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RealTime IT News

EPassport Awards More RFID Contracts

With government officials facing a March deadline for implementing a prototype electronic passport, the U.S. Government Printing Office (GPO) this week awarded four more contracts for sample RFID computer chips to be used in the project.

Although the State Department is charged with the electronic passport initiative, the GPO will actually design and print the biometric documents, which will contain an active RFID tag containing all the data found on printed passports, including a digital photo.

GPO officials awarded new contracts to American companies EDS and OTI America, along with French firms ASK Contactless Technologies and Oberthur Card Systems. In October, the GPO picked Axalto, Infineon Technologies, BearingPoint and SuperCom to compete for the contract.

"We are expanding the pool of products to test before making an official decision on which products to use," Clarence Jellen, general manager of Security and Intelligent Documents at the GPO, said in a statement. "The goal of the State Department and the GPO is to provide Americans with the best passport in the world. To that end we are actively testing electronic passports that embrace a wide range of technologies available today in order to help us meet that objective."

Lydia Holt, the public relations coordinator for the GPO, said the agency would have no further comment on the contracts.

According to officials contacted by internetnews.com, all eight companies will now be competing with the chip supplier for U.S. biometric passports. The government currently plans to begin requiring all new passports to be biometric by early 2006. Last year, the United States issued more than seven million passports.

"We are still in a 'fly off' mode. All of our products are going to be competing against each other," Gary Glickman, CEO of G&D Cardtech, EDS' partner in the project, said. "We believe our product is unique and the best combination of technology."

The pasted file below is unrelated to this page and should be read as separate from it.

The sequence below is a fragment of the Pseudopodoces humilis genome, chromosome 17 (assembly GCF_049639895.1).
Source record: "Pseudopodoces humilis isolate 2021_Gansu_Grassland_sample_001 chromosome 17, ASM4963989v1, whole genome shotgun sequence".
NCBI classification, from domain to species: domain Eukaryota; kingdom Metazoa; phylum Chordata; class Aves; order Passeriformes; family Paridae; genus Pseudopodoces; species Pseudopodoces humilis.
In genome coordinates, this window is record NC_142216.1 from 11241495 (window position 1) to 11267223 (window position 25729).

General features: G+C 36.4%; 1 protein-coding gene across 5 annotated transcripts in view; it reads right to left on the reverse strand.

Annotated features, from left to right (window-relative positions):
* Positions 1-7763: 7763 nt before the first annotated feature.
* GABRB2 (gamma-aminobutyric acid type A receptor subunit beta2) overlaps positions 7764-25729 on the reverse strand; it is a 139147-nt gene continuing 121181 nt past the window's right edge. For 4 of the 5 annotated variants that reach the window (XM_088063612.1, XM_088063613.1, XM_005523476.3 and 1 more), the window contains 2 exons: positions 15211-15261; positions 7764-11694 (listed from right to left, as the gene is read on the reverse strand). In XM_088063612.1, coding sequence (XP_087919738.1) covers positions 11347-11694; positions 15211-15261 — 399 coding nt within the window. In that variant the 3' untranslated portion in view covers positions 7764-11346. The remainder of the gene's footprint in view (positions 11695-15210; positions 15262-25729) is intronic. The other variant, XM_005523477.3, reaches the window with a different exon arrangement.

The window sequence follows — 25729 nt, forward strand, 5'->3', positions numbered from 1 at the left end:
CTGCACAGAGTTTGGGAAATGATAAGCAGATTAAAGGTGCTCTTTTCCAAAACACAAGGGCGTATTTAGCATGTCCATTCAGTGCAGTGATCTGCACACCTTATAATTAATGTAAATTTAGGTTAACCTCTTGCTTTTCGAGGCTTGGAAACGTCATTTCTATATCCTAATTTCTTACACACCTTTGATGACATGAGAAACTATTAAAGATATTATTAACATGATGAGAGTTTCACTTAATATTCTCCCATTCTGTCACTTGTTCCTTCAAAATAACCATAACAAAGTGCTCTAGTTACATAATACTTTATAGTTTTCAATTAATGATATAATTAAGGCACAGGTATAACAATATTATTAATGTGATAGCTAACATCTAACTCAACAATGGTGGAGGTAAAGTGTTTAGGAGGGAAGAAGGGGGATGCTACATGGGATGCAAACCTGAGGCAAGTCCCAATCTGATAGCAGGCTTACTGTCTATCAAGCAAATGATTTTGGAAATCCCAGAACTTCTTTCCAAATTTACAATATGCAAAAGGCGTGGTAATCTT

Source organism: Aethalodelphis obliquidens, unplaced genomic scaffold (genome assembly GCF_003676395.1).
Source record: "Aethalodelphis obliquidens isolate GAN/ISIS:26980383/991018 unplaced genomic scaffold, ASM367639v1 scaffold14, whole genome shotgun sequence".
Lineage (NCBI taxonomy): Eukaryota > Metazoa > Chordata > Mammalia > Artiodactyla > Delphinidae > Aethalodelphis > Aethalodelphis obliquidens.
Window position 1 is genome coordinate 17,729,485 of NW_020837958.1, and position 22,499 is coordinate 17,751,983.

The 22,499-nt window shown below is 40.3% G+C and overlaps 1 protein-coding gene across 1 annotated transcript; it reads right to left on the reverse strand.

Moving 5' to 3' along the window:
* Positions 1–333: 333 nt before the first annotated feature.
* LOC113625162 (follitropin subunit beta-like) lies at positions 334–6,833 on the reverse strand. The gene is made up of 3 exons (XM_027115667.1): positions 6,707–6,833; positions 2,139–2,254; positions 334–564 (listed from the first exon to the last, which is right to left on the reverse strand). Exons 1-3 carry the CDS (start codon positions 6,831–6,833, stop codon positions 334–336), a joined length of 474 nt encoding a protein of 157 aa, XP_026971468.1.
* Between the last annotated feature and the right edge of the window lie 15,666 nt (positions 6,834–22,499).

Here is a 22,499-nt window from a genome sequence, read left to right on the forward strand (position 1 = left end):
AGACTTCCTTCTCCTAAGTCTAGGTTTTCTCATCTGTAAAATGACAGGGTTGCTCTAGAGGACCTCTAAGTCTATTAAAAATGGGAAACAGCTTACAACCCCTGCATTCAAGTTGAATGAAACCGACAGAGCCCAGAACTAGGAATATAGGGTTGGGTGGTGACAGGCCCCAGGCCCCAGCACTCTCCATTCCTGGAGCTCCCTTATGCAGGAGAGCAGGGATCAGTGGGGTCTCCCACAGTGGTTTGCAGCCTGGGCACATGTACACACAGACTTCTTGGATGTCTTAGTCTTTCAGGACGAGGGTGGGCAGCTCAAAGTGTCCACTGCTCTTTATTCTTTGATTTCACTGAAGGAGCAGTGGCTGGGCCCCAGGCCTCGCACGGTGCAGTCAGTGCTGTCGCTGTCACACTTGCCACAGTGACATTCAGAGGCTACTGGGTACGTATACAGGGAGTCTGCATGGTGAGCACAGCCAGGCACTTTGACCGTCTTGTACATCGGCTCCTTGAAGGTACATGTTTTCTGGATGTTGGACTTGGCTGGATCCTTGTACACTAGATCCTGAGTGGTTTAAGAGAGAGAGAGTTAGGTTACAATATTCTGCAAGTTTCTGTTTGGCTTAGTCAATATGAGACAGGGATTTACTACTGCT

Paul Bize, client sales executive with EDS, said, "[Our] technology is fundamentally a contactless chip embedded in an inlay material. The inlay material will be adhered to the inside cover of the passport."

G&D Cardtech has expertise in passports, transportation smartcards and other high-security documents, according to Glickman. G&D's smartcards are used in transportation systems in Washington, Chicago, Minneapolis and Houston.

Ohad Bashan, CEO of OTI America, said his company has been manufacturing contactless chips and materials for the last 15 years, most notably for the government of Israel, which uses biometric identification smartcards for Palestinian workers.

"We have significant experience with authentication and verification," Bashan said. "We verify face image, fingerprints and handprints, all stored on chips."

Late last year, the ACLU and other privacy advocates criticized the U.S. contactless biometric passport push on security grounds, claiming the combination of unencrypted data and the contactless reading system will make the passports susceptible to ID theft.

"When you use appropriate security measures, that simply is not an issue," Bashan said.